As the Federal government works through the rulemaking process for the recently signed Incident Reporting legislation that originated in the Senate Homeland Security and Governmental Affairs Committee, witnesses for that same committee today stressed the need for unity among both reporting avenues and standardization of data to help operationalize the data.

The hearing came shortly after the committee released a report that the Federal government has insufficient data on ransomware attacks. Witnesses before the committee emphasized that even once the reporting legislation is implemented, it will not be of the most benefit

“Ransomware is a symptom of a broader problem,” Megan Strifel, chief strategy officer for the Institute for Security and Technology said at the hearing. “And that problem originated decades ago through a confluence of factors each of which must be addressed to put a significant dent in the ransomware related cybercrime, but also in all aspects of cybersecurity risk and resulting cybercrime.”

“Ransomware is 21st-century extortion but extortion is not a 21st-century invention,” Strifel continued. “Today, however, there are only partial views spread across many stakeholders without a common process or pathway to stitch the pieces together.”

Strifel said that coordination among reporting avenues for victims would increase visibility and cut down on confusion and allow for a streamlining of information.

“Ultimately, there should be harmony among government reporting avenues,” Strifel said. “This would ease confusion among victims and streamline the collection of an analysis of attack information. The recently passed reporting legislation will address aspects of this challenge. However, the need for consistency across reporting pathways is more immediate. It is especially critical while the rulemaking process is underway.”

The Cybersecurity and Infrastructure Security Agency’s (CISA) Executive Director Brandon Wales said he is looking at an “aggressive pace” on the rulemaking process earlier this month, but also indicated that the rule for the incident reporting legislation could still be a few years away.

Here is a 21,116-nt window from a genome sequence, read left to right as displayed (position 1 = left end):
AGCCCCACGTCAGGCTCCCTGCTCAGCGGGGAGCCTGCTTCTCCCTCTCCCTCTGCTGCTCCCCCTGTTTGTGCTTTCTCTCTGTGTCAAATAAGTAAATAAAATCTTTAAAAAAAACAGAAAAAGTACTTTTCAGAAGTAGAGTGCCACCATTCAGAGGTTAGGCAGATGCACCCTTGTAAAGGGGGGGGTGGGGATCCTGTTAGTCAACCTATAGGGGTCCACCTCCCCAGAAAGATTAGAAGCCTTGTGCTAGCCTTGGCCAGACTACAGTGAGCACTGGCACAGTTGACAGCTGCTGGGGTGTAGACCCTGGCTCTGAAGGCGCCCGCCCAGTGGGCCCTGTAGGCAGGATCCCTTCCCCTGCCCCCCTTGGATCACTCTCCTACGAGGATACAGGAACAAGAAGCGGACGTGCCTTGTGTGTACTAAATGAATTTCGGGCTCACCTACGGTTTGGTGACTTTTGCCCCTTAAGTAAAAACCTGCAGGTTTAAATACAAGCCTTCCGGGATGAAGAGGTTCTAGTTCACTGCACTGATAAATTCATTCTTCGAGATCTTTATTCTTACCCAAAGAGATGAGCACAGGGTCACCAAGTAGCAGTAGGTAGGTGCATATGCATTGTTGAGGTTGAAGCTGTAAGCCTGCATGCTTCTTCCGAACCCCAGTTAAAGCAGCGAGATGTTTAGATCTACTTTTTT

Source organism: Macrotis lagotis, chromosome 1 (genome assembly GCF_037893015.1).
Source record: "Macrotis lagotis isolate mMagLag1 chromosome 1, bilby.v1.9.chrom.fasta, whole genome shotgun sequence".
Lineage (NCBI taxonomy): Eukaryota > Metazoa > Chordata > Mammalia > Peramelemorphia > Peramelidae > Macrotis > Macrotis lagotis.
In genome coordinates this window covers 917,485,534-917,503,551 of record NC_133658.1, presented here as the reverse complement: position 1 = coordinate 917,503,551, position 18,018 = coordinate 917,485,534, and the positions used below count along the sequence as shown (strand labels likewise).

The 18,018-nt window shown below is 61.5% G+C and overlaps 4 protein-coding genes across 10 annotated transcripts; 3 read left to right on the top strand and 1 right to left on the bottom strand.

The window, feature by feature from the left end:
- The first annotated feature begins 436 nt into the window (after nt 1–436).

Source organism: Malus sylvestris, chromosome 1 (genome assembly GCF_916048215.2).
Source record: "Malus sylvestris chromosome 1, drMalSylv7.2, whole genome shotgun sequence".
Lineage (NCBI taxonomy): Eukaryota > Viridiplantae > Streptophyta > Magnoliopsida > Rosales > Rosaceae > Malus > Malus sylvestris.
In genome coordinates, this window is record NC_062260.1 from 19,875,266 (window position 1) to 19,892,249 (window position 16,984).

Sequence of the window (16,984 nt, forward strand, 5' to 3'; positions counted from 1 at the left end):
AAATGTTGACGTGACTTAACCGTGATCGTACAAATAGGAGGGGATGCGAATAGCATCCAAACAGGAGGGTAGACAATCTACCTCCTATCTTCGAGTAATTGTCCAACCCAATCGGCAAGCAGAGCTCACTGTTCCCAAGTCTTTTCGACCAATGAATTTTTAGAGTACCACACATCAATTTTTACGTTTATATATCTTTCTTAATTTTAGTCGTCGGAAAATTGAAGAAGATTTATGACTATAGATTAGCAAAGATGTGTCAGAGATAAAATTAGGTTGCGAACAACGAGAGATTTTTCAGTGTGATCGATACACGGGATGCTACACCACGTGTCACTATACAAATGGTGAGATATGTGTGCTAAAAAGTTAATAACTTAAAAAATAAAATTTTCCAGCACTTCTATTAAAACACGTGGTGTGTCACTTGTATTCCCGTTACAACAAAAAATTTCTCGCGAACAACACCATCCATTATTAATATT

Strifel said that regardless of the rulemaking process, it is important to have that harmonization due to the scope of organizations that will likely have to report both mandatorily and voluntarily. The law requires critical infrastructure owners and operators to report certain incidents to CISA within 72 hours and any ransomware payments within 24 hours.

As the rulemaking process continues, Bill Seigel, the chief executive officer at Coveware, said agencies should look to standardize the practices by which they collect attack information by using resources like the National Institute for Standards and Technology (NIST) cybersecurity framework, so unstructured data does not burden them.

“These frameworks come with standard hierarchies, standard names, standard codes; ransomware attacks are incredibly repetitive,” Siegel said. “The value of collecting the bottom end of the unstructured log data – which could be hundreds of gigabytes or terabytes for a single attack – is very minimal.”

“But the value in abstracting that up a couple layers of altitude to just the tactics, techniques, and procedures so that CISA could very quickly say, ‘Okay, we’ve got 10 reports that happened last week. They all use the same tactics. These are tactics that we haven’t seen before. Let’s get a timely warning out,’” Siegel added.

“Conversely, if they were to collect the unstructured data, it could require an army of individuals to perform weeks of forensic analysis before those same conclusions could be reached,” he concluded.

Jacqueline Koven, head of cyber threat intelligence at Chainalysis, also agreed with the importance of having that data come in a standardized manner. Koven pointed to its importance in not only being able to operationalize the data to prevent further attacks but also in being able to potentially subpoena cryptocurrency companies to follow the money.

“The standardization is incredibly, extremely important to be able to operationalize that information swiftly so that they can be used to subpoena cryptocurrency businesses and used for attribution and accountability of these threat actors,” Koven said. “Being able to operationalize and share these at scale can lead to further successes.”

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Lamar Johnson
Lamar Johnson
Lamar Johnson is a MeriTalk Senior Technology Reporter covering the intersection of government and technology.